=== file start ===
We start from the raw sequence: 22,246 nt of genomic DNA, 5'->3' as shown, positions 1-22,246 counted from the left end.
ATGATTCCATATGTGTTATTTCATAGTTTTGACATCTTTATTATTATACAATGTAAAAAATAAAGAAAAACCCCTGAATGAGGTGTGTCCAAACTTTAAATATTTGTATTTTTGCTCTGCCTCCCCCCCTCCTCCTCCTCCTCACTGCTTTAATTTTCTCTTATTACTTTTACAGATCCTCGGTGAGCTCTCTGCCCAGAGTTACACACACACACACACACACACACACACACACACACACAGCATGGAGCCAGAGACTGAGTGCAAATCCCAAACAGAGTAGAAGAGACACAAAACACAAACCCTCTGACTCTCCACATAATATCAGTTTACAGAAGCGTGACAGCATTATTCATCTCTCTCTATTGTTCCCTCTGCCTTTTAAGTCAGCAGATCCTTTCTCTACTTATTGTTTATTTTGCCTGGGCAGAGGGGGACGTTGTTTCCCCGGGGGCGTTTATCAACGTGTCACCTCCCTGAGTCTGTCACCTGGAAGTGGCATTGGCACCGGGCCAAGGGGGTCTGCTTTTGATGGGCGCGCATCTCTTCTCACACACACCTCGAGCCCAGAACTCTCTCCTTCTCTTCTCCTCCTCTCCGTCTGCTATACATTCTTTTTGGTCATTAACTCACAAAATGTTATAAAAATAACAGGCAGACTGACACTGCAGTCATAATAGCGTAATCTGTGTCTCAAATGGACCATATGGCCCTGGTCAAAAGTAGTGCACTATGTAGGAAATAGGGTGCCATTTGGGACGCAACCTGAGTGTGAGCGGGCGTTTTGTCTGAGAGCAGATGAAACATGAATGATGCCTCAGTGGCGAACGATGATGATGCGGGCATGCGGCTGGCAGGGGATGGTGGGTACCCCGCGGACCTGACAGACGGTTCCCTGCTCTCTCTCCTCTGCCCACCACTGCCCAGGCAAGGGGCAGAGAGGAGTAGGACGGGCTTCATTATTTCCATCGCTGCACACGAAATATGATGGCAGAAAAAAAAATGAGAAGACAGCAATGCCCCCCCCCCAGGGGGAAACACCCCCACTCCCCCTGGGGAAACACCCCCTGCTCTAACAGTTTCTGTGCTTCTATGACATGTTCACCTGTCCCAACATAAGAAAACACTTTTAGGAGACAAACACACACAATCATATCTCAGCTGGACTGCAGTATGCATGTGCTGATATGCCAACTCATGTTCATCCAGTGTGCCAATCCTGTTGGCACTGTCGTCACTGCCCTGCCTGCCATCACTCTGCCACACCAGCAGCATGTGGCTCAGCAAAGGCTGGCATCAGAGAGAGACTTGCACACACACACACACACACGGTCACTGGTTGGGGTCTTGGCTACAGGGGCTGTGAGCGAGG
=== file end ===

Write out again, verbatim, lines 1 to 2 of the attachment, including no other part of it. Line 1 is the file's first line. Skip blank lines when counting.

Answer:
We start from the raw sequence: 22,246 nt of genomic DNA, 5'->3' as shown, positions 1-22,246 counted from the left end.
ATGATTCCATATGTGTTATTTCATAGTTTTGACATCTTTATTATTATACAATGTAAAAAATAAAGAAAAACCCCTGAATGAGGTGTGTCCAAACTTTAAATATTTGTATTTTTGCTCTGCCTCCCCCCCTCCTCCTCCTCCTCACTGCTTTAATTTTCTCTTATTACTTTTACAGATCCTCGGTGAGCTCTCTGCCCAGAGTTACACACACACACACACACACACACACACACACACACACAGCATGGAGCCAGAGACTGAGTGCAAATCCCAAACAGAGTAGAAGAGACACAAAACACAAACCCTCTGACTCTCCACATAATATCAGTTTACAGAAGCGTGACAGCATTATTCATCTCTCTCTATTGTTCCCTCTGCCTTTTAAGTCAGCAGATCCTTTCTCTACTTATTGTTTATTTTGCCTGGGCAGAGGGGGACGTTGTTTCCCCGGGGGCGTTTATCAACGTGTCACCTCCCTGAGTCTGTCACCTGGAAGTGGCATTGGCACCGGGCCAAGGGGGTCTGCTTTTGATGGGCGCGCATCTCTTCTCACACACACCTCGAGCCCAGAACTCTCTCCTTCTCTTCTCCTCCTCTCCGTCTGCTATACATTCTTTTTGGTCATTAACTCACAAAATGTTATAAAAATAACAGGCAGACTGACACTGCAGTCATAATAGCGTAATCTGTGTCTCAAATGGACCATATGGCCCTGGTCAAAAGTAGTGCACTATGTAGGAAATAGGGTGCCATTTGGGACGCAACCTGAGTGTGAGCGGGCGTTTTGTCTGAGAGCAGATGAAACATGAATGATGCCTCAGTGGCGAACGATGATGATGCGGGCATGCGGCTGGCAGGGGATGGTGGGTACCCCGCGGACCTGACAGACGGTTCCCTGCTCTCTCTCCTCTGCCCACCACTGCCCAGGCAAGGGGCAGAGAGGAGTAGGACGGGCTTCATTATTTCCATCGCTGCACACGAAATATGATGGCAGAAAAAAAAATGAGAAGACAGCAATGCCCCCCCCCCAGGGGGAAACACCCCCACTCCCCCTGGGGAAACACCCCCTGCTCTAACAGTTTCTGTGCTTCTATGACATGTTCACCTGTCCCAACATAAGAAAACACTTTTAGGAGACAAACACACACAATCATATCTCAGCTGGACTGCAGTATGCATGTGCTGATATGCCAACTCATGTTCATCCAGTGTGCCAATCCTGTTGGCACTGTCGTCACTGCCCTGCCTGCCATCACTCTGCCACACCAGCAGCATGTGGCTCAGCAAAGGCTGGCATCAGAGAGAGACTTGCACACACACACACACACACGGTCACTGGTTGGGGTCTTGGCTACAGGGGCTGTGAGCGAGG